α1-antitrypsin modulates microglial-mediated neuroinflammation and protects microglial cells from amyloid-β-induced toxicity

Maike Gold, Amalia M Dolga, Janine Koepke, David Mengel, Carsten Culmsee, Richard Dodel, Andreas Rembert Koczulla, Jan-Philipp Bach

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Abstract

BACKGROUND: One hallmark of Alzheimer disease is microglial activation. Therapeutic approaches for this neurodegenerative disease include the modulation of microglial cells. α1-antitrypsin (A1AT) has been shown to exert anti-inflammatory effects on macrophages and lung epithelial cells and an inhibition of calpain activity in neutrophil granulocytes. Nothing is known about the effect of A1AT on microglial-mediated neuroinflammation. Our aim was to investigate the effect of A1AT on amyloid-β (Aβ)- and LPS-treated microglial cells in vitro with respect to cytokine production, stress pathways, cell viability, phagocytotic abilities and the underlying mechanisms.

METHODS: Primary microglial cells were isolated from Swiss Webster mouse embryos on embryonic day 13.5. Cytokines in the supernatants of treated primary microglial cells were analyzed with ELISAs, and accumulated nitrite was detected with Griess reagents. Intracellular stress pathways were investigated in cell lysates using western blotting. Intracellular calcium levels were detected in BV-2 microglial cells loaded with the Ca2+-sensitive (fluorescent) dye Fluo-4. Calpain activity in primary microglial cells was assessed by using a calpain activity assay. Cell viability of Aβ-treated microglial cells was analyzed using MTT assay. Phagocytosis of Aβ was evaluated with western blot analysis.

RESULTS: Upon co-administration, A1AT reduced pro-inflammatory mediators induced by LPS or Aβ. Interestingly, we detected a reduction in calpain activity and in the concentration of intracellular calcium that might mediate the anti-inflammatory effects of A1AT. Inhibition of the classic activation pathways, such as phosphorylation of mitogen-activated protein kinases or activation of protein kinase A were excluded as a mechanism of A1AT-mediated effects. In addition, A1AT increased the viability of Aβ-treated microglial cells and reduced Aβ phagocytosis.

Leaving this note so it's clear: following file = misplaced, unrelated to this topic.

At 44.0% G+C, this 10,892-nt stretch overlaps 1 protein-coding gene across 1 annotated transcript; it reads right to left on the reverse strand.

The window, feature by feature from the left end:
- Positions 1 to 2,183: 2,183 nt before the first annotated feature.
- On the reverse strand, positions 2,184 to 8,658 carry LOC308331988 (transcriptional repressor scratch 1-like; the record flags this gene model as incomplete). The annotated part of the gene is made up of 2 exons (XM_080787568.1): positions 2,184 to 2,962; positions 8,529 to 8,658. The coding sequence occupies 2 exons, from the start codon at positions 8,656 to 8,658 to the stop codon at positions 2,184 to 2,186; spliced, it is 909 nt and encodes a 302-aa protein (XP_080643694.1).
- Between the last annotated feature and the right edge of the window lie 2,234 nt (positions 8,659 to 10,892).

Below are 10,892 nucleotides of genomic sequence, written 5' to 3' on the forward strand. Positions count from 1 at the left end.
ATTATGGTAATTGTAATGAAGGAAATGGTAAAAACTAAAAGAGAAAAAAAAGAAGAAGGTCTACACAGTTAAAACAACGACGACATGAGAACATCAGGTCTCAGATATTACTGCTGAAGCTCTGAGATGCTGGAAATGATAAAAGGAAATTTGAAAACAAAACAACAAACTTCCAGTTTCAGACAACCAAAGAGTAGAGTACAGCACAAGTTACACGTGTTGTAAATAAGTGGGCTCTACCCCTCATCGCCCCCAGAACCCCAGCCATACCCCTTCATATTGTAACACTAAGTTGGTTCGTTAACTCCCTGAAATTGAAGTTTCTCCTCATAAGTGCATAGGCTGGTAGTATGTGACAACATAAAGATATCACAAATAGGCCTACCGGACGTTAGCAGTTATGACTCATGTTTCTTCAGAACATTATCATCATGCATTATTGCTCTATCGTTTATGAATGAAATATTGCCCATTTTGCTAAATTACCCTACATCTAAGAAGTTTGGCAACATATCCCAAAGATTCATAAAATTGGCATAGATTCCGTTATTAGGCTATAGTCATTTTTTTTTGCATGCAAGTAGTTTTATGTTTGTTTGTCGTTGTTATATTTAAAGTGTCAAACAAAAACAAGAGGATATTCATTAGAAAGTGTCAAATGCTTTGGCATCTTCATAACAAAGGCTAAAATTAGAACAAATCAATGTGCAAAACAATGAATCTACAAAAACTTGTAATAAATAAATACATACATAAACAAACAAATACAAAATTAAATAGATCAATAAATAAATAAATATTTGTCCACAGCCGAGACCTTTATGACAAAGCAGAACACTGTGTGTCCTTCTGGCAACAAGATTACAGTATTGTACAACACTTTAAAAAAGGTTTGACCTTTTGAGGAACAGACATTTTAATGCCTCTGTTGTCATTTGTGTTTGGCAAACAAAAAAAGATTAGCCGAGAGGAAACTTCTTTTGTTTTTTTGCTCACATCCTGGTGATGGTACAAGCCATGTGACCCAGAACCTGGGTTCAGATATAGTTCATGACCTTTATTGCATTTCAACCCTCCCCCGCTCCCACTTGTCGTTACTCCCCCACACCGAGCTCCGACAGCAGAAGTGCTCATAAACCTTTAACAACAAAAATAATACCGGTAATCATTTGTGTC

CONCLUSIONS: We provide evidence on the mechanism of action of A1AT on microglial-mediated neuroinflammation in vitro. Our in vitro data indicate that A1AT treatment modulates microglial cells in inflammatory conditions and that this modulation is due to an inhibition of calpain activity and intracellular calcium levels. The underlying mechanisms of the effects observed here are promising for future therapeutic strategies and should thus be further pursued in transgenic mouse models of Alzheimer disease.

Original languageEnglish
Article number165
Number of pages11
JournalJournal of neuroinflammation
Volume11
DOIs
Publication statusPublished - 23-Sep-2014
Externally publishedYes

Keywords

  • Amyloid beta-Peptides
  • Animals
  • Blotting, Western
  • Cells, Cultured
  • Inflammation
  • Mice
  • Microglia
  • alpha 1-Antitrypsin

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